The Arizona Capitol Times has declared a new frontrunner in the crowded District 3 Congressional primary.
Businessman Steve Moak, the paper claims, has taken over for Ben Quayle as the leader in the 10-person race.
Check out the Cap Times' assessment of the race after the jump.
According to Yellow Sheet, polling data shared with the paper by "one of the campaigns in the race" shows Quayle's support has been nearly cut in half in the past six weeks from 24 percent to 13 percent. Meanwhile Moak now leads the race with 17 percent of the vote -- a 12-point jump from a similar poll conducted in June.
"Several Republican observers have attributed his gains to a media blitz, the cornerstone of which has been nearly $100,000 a week on television ads," Yellow Sheet ads.
The Cap Times' story about Moak's triumph and Quayle's downfall quickly gained steam in the more mainstream media -- that's where we found it, prior to seeing the actual article, which is published in ACT's more-exclusive pay-site, Yellow Sheet.
ACT reporter Jeremy Duda was even featured on ABC 15 nervously explaining the current pecking order of the primary candidates. Check it out below.
We've been following the race fairly closely and were shocked we hadn't heard about any new polling data.
We poked around on the Internet, called one of the campaigns, and were still unable to find the poll used as the basis for the article.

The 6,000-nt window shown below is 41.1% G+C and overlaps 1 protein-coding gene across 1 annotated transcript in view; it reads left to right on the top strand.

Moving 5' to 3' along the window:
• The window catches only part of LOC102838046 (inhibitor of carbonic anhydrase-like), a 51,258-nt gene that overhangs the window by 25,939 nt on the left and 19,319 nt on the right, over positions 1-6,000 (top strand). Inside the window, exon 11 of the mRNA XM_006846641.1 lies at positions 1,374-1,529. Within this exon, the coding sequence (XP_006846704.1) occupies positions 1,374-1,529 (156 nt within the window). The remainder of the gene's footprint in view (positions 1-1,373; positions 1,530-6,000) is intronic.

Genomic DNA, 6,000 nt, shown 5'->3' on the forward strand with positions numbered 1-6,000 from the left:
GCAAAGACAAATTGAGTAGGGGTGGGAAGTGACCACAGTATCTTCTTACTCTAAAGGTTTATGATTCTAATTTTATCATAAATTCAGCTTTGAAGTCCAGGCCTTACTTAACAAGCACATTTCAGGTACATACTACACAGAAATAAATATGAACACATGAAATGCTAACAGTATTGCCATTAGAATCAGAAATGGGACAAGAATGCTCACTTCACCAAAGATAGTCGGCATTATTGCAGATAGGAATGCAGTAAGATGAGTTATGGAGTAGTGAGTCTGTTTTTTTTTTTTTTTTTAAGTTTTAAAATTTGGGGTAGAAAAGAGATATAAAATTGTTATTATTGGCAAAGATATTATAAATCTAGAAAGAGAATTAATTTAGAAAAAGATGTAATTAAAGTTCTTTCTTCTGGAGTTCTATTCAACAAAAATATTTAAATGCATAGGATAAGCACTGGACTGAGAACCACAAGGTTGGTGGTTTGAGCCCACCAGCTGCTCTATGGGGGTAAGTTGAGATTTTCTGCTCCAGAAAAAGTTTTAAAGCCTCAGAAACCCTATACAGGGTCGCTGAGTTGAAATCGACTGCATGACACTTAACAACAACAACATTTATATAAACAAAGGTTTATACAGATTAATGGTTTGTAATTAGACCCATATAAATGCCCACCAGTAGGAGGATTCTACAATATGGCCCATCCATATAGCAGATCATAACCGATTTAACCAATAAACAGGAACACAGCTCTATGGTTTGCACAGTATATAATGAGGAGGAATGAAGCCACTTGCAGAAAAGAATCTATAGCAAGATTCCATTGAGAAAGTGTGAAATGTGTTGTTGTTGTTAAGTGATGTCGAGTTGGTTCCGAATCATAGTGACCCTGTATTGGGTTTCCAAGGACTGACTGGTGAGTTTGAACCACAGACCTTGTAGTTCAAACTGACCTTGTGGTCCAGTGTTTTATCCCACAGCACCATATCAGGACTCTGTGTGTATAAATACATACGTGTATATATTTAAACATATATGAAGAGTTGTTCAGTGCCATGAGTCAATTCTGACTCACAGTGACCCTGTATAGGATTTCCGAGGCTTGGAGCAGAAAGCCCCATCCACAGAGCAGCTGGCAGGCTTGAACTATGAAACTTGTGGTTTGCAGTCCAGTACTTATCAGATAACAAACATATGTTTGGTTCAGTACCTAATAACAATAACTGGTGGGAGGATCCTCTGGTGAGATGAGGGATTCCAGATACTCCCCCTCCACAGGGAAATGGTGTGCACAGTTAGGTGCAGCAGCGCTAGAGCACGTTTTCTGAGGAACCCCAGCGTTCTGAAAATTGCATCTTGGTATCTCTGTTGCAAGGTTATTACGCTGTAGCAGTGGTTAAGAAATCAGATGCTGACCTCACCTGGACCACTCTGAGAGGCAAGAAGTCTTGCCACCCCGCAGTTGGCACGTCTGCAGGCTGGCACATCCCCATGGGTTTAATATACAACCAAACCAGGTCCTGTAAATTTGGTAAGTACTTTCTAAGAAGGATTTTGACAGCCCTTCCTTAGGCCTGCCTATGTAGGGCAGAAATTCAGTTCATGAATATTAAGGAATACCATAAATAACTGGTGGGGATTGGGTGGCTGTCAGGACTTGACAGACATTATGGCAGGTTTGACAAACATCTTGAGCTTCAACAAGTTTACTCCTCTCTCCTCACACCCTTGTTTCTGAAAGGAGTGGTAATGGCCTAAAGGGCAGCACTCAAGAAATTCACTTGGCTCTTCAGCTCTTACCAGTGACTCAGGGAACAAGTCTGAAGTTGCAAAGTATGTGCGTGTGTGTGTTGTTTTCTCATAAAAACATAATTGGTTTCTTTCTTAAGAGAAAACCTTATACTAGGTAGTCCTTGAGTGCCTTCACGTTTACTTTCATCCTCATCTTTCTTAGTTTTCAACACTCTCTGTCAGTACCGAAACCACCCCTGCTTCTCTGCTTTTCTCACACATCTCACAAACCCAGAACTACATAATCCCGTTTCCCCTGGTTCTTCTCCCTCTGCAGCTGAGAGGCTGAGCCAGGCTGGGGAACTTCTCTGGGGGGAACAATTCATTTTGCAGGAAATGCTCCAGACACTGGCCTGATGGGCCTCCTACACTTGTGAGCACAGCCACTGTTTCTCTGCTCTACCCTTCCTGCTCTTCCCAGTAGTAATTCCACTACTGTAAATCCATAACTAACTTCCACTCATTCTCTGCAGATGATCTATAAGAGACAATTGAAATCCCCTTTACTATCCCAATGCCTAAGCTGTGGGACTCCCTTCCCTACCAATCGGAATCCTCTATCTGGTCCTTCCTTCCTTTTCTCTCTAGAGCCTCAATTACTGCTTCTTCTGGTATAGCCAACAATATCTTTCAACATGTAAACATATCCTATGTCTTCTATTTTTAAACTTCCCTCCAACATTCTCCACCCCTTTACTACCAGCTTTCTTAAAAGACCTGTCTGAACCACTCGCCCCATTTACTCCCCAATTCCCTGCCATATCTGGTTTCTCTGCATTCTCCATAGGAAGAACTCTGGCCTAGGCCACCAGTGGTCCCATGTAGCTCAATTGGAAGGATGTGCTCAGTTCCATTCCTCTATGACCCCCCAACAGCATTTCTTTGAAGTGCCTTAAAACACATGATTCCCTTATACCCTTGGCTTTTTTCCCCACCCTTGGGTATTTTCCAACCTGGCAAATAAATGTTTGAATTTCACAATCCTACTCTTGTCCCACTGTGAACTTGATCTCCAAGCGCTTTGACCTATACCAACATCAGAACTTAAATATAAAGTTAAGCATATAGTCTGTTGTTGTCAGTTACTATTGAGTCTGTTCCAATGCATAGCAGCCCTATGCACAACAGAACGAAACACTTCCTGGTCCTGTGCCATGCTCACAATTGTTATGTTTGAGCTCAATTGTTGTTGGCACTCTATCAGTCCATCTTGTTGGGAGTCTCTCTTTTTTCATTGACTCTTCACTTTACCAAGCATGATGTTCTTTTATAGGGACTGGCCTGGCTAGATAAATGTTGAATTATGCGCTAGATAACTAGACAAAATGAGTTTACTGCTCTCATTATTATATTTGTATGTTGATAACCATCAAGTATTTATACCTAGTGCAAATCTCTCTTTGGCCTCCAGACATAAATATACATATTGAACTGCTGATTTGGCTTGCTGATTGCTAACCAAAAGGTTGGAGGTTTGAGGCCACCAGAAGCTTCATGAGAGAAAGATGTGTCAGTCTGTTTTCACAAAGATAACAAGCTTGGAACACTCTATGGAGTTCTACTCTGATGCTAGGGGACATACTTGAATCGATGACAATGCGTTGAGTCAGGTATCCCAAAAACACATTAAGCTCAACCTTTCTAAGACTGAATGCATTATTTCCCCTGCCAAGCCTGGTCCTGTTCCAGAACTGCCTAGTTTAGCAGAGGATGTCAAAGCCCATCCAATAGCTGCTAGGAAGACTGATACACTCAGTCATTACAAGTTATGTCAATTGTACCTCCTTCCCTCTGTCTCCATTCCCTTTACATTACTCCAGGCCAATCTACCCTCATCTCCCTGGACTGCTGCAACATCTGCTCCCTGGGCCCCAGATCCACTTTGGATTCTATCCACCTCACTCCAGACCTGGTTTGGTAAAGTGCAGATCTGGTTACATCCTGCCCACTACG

So, prior to reading the original Yellow Sheet article, we went straight to the horse's mouth -- we called Duda, who tells us the poll on which he's basing the dramatic shift was an internal poll given to him by one of the campaigns.
Duda wouldn't specify which campaign "shared" the poll with him, but we've got some news for him: internal polls are worth jack shit. They're often conducted with an agenda and tend to only make their way to the media when the candidate who had the poll conducted is in the lead.
The original article in Yellow Sheet discloses that the claims are based on an internal poll, but, like us, most people probably first heard the news when ABC 15 ran the story and more people undoubtedly saw it. There was no mention that the new numbers were based on an internal poll from one of the candidates in the ABC 15 report.
Quayle's campaign isn't exactly throwin' in the towel just yet, though.
"Polling is exceedingly difficult in this race because of the number of candidates and the rolling return of early ballots," Quayle campaign spokesman Meghan Rose tells New Times. "We will be running hard to the finish line, and Mr. Moak will be answering a lot of hard questions about his use of a non-profit organization to make himself a wealthy man and his unlawful concealment of the scheme from the IRS."
Read about Moak's charity/ for-profit business here.
In any event, it seems tales of Quayle's demise in the polls have been greatly exaggerated -- until we hear some poll numbers from someone other than one of his opponents, that is.
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